It also included this important statement under the “risks” section: “If we do not succeed in attracting excellent personnel or retaining or motivating existing personnel, we may be unable to grow effectively.”
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Is Talent Acquisition a Strategic Business Partner to Companies?
Although no individual firm has yet to make the direct connection between its talent management success and improvements in its stock price, analysts have shown that there is a connection.
For example, researchers at the consulting firm Watson Wyatt using its human capital index found that good people practices can increase a company’s value by as much as 30 percent. Russell Investments reports that firms on the Fortune “100 Best Companies to Work for” list outperform the S&P 500 and the Russell 3000 by as much as 10 percent.
Risk management and workforce planning collide
Workforce planning has been a key practice in best-practice organizations for some time, but despite years of continuous improvement, most organizations have had less than stellar success linking such efforts to the business. Outside the HR function, more and more organizations are realizing that lack of capability or lack of effectiveness in talent management produces risk to the organization.
Furthermore, actuaries in risk management know how to model such risk and peg potential dollar-impact assessments to each. ERE Excellence Award winner Dan Hilbert has been working on tools that help organizations better merge workforce planning, financially focused headcount planning, and workforce risk management for several years. The response to the tools he has architected as CEO and Founder of OrcaEyes is stellar when the audience is made up of finance, operations, and risk professionals, but not so much with traditional HR professionals who struggle to comprehend the depth of analysis. What is easy to predict is that risk modeling will become a standard practice, but that HR may not be the driver!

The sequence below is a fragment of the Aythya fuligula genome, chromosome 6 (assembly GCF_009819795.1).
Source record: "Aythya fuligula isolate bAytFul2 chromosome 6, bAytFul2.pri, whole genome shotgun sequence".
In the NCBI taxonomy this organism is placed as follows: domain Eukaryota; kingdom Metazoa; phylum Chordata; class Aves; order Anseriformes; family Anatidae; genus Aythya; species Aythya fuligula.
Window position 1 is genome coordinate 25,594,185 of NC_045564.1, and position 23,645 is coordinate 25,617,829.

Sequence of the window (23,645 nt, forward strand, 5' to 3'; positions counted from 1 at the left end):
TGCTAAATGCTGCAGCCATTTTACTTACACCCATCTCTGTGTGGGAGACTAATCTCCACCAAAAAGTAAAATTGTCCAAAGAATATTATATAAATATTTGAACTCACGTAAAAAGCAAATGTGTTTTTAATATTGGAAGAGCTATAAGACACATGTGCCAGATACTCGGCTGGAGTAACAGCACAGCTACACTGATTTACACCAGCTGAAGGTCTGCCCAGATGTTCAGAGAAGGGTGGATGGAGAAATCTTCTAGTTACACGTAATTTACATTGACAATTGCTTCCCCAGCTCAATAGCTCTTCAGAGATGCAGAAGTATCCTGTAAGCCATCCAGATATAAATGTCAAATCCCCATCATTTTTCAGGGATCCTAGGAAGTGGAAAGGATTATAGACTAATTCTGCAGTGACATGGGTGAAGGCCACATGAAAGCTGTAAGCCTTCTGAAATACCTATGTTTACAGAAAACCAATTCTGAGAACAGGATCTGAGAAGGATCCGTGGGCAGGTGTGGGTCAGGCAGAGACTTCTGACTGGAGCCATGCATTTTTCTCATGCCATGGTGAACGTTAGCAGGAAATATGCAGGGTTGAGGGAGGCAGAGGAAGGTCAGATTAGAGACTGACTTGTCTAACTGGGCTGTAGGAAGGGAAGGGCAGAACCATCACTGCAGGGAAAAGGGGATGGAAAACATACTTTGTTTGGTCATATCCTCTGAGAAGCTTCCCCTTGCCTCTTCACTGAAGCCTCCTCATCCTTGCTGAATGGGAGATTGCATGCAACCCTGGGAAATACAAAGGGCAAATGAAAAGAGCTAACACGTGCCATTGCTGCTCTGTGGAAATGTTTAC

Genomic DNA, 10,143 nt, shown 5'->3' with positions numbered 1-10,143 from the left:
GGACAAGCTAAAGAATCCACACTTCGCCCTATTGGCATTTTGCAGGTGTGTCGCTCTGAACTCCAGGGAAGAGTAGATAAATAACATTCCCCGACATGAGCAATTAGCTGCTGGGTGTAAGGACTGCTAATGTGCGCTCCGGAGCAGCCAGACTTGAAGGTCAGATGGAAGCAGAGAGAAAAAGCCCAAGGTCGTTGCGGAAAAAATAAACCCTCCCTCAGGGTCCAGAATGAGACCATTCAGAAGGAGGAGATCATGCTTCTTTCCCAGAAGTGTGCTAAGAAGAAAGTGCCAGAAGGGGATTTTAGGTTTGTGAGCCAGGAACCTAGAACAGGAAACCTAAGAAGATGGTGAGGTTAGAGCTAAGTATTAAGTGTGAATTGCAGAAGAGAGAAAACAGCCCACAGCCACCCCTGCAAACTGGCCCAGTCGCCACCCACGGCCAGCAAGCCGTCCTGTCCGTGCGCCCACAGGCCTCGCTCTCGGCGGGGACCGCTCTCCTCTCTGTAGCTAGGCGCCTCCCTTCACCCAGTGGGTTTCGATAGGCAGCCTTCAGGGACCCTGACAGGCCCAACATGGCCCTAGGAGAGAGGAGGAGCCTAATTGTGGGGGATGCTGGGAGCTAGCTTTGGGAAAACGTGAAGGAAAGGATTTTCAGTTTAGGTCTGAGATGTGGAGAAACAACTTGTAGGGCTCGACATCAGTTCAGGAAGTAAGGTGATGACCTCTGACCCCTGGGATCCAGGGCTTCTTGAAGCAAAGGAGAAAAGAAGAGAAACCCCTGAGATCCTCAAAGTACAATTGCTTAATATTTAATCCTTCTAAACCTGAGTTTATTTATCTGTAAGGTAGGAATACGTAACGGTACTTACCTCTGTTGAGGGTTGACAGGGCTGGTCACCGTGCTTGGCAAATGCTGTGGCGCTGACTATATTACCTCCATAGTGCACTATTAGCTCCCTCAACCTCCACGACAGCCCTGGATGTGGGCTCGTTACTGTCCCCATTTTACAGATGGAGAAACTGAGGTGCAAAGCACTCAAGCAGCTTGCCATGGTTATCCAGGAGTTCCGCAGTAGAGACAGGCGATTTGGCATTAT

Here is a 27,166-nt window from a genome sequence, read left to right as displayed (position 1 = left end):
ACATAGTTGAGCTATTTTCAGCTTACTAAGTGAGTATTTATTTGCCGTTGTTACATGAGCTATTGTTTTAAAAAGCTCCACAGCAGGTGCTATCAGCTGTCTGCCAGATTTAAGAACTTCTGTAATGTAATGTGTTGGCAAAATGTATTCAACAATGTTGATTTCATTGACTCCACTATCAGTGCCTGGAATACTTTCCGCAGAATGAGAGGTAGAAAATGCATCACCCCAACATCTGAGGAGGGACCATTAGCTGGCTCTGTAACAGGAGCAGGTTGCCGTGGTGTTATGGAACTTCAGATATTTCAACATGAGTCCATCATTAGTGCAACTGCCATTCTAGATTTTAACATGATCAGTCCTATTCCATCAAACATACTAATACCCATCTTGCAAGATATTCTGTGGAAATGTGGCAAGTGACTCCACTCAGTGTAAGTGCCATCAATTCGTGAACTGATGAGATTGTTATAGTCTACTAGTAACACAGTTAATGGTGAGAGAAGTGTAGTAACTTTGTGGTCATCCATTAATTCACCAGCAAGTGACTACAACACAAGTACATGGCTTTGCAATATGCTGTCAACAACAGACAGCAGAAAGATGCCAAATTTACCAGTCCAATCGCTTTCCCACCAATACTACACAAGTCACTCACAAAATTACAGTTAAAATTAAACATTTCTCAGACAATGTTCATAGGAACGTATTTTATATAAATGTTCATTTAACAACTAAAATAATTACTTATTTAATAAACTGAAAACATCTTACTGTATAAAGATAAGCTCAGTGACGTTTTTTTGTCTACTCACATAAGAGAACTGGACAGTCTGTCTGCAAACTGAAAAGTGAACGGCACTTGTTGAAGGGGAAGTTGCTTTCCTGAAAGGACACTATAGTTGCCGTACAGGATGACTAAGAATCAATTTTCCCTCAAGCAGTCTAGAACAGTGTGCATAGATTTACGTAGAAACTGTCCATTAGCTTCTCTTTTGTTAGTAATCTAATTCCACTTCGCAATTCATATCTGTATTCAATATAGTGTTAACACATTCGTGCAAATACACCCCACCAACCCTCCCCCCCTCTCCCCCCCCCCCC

Action steps for talent management leaders
If you are a talent management leader who wants to be proactive, strategic, and demonstrate a commitment to enabling/driving the business, it is important not to delay action until this external assessment trend hits you in the face. Instead, consider it as an opportunity to show off the results that you have worked so hard to produce.
Some action steps that I would recommend include:
- Start by putting together a team of financial and metrics experts in order to prepare for this added visibility and scrutiny.
- Develop a set of workforce productivity metrics, starting with revenue per employee but escalating to the ratio of the dollars of labor costs to dollars of corporate profit.
- Develop a set of correlations between improved results in recruiting, retention, development, etc. and increases in business results, including sales, customer satisfaction, and product quality.
- Learn how to convert your talent management results into their impact on corporate revenues. For example, reporting a 5 percent decrease in turnover just does not have the same impact as reporting the fact that the 5 percent decrease resulted in a $3.2 million increase in revenues.
- Develop a methodology and approach that allows you to prepare for, and to successfully respond to, analysts questions and inquiries.
At many firms, the largest single variable expense is employee cost. Because it is such a large expense item, it must provide a positive return on investment.
Unfortunately, many HR leaders have been reluctant to even calculate their return on employee costs. If what many predict will happen does happen, very soon you will have no choice but to calculate such metrics and suffer public scrutiny.
Depending on how your results rank, that could be a great day, or alternatively, it may be your last day.